Winter Equipment Blog

Articles pertaining to the Winter Equipment Company news, snow removal technologies, and events in the municipal snow removal community.

The Easiest Way to Reduce Your Salt Usage This Winter

This entry was posted on September 18, 2018 by Elissa Tennant

salt

Since the 1940s, U.S. road maintenance departments have been spreading salt on streets and highways to melt snow and ice. It’s not a new phenomenon, but the rate of use has gone up astronomically from about 0.15 metric tons (0.16 tons) per year during the 1940s to about 18 million metric tons (19.8 million tons) per year today.Despite the damage it causes to roadways, concrete, waterways, and sidewalks, we continue to count on it each winter. Though salt is necessary for public health, often credited with lowering crash and accident injuries during icy winter months, it also heavily contributes to the need for road maintenance come spring and summer.

When salt is used on roads, it lowers the temperature that water will freeze (from 32 degrees to 15 degrees Fahrenheit). This creates an artificial freeze-thaw cycle encouraging more damage to occur faster. Sodium chloride (NaCl) and other deicing mechanisms like calcium chloride, magnesium chloride, potassium acetate and calcium magnesium acetate all contribute to the erosion of our roadways. 

You might not know this, but there is a way to reduce the amount of salt you need this winter. And it’s easy – just use better, high-quality blades.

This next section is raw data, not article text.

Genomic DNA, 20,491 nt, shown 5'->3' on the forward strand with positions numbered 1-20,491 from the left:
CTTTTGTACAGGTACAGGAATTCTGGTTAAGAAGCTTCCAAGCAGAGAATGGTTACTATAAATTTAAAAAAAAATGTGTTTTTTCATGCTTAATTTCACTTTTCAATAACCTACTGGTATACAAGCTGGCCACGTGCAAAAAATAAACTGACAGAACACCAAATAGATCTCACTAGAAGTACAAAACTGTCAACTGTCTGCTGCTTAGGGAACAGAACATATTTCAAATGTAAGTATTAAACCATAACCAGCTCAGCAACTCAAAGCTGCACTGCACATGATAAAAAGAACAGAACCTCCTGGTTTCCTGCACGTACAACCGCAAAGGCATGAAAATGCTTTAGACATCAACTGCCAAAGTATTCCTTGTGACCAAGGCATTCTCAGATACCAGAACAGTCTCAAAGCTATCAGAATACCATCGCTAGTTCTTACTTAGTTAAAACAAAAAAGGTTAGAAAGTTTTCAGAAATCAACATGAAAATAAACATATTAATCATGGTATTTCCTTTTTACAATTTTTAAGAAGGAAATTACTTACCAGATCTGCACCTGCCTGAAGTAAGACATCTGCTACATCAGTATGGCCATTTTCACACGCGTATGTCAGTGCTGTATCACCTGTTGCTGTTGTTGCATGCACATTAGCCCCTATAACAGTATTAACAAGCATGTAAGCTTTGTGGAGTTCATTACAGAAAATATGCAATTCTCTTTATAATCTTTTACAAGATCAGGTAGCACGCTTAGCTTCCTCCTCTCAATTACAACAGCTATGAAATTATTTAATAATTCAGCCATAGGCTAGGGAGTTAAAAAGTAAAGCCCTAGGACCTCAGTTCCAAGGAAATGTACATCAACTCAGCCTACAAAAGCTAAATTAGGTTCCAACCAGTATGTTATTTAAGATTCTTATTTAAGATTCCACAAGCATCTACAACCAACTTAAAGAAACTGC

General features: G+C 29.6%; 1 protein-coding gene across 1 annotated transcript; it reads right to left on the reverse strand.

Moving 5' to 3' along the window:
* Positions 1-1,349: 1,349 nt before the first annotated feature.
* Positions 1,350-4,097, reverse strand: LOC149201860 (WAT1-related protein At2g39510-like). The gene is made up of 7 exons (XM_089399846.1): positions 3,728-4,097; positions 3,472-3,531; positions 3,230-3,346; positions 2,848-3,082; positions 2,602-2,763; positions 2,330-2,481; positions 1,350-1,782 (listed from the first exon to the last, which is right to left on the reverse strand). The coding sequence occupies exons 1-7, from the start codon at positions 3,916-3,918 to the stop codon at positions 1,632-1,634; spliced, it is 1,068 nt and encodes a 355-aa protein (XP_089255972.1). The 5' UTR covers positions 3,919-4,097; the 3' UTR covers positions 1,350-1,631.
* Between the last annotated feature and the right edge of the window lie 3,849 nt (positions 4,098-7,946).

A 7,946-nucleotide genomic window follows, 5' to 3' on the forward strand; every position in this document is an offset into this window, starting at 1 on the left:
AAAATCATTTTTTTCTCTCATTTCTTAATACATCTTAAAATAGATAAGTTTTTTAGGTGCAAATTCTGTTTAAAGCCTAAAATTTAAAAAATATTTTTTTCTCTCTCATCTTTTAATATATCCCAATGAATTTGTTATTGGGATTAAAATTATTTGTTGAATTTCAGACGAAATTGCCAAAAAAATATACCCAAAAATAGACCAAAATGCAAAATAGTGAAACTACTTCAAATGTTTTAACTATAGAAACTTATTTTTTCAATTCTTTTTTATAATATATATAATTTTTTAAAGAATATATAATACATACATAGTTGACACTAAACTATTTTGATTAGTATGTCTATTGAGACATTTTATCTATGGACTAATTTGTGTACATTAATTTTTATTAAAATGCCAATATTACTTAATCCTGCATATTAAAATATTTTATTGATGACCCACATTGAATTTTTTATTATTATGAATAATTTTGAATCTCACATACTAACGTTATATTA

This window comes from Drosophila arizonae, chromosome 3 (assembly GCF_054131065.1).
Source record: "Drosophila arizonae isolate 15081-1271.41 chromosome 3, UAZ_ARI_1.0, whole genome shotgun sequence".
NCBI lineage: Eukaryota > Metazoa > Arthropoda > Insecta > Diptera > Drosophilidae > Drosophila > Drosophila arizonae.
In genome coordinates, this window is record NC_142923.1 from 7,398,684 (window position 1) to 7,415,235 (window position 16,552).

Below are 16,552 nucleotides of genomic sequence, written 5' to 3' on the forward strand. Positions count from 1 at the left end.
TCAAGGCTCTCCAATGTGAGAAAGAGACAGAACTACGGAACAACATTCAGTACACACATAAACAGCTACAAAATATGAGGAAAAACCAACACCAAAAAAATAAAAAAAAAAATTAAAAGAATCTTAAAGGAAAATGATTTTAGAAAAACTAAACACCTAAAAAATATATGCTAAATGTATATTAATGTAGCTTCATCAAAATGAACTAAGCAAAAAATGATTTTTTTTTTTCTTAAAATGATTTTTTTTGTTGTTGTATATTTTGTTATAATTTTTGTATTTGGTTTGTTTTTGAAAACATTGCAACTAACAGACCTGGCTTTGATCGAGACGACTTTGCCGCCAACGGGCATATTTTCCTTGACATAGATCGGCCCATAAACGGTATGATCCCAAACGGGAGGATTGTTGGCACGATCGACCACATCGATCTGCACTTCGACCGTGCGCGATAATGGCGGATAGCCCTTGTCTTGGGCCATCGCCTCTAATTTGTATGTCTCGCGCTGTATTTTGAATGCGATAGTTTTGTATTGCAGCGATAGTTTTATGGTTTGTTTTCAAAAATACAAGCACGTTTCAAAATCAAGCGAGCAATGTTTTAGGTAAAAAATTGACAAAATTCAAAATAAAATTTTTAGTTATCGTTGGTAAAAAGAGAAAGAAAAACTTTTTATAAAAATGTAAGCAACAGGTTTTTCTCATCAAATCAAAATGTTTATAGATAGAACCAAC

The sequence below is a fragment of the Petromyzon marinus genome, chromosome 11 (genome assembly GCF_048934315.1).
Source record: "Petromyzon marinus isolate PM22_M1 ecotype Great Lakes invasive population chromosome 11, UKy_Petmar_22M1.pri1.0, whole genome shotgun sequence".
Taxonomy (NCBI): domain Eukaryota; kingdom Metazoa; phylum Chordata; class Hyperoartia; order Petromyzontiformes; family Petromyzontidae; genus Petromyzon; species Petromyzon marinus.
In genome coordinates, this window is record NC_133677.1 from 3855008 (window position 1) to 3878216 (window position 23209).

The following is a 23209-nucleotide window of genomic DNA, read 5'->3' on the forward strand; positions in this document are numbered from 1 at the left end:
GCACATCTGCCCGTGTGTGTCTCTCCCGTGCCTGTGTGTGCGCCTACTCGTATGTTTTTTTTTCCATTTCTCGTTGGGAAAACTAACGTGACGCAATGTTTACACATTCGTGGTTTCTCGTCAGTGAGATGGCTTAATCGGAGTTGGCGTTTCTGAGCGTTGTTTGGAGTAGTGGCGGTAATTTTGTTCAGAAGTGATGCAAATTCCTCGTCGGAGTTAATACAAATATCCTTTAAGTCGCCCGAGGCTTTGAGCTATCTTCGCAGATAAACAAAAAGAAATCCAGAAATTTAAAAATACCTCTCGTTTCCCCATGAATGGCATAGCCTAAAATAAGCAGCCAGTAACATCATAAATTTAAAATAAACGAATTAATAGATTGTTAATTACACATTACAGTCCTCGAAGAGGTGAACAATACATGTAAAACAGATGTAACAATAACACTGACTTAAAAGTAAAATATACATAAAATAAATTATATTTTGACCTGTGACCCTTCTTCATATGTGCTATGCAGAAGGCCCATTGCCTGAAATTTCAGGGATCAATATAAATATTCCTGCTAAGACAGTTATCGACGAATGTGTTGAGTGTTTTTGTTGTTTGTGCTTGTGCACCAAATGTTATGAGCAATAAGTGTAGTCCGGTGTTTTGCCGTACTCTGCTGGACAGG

While you’re not likely able to get rid of salt use all together, better plow blades can help lower salt consumption and keep roads in better shape longer. When you are running the correct snowplow blade for your application, you’re achieving maximum performance. An incorrect blade can result in poor snow and ice removal and make you lean heavily on your chemical strategy.

Makes sense, right? Taking more snow and ice off the road the first time with a better blade ensures you don’t have to go back through the streets and dump metric tons of chemicals on the road.

The right blade can also create the appropriate surface for the salt and chemicals to react. This makes your chemical strategy twice as efficient, using fewer chemicals and making sure the ones you do use work well.

 

What are you waiting for? Looks like it’s time to ditch low-bid blades for good.

Click below to learn more about the different ways low-bid blades can negatively affect your snow and ice removal operation.

This entry was posted in salt, chemicals, low bid blades on September 18, 2018 by Elissa Tennant

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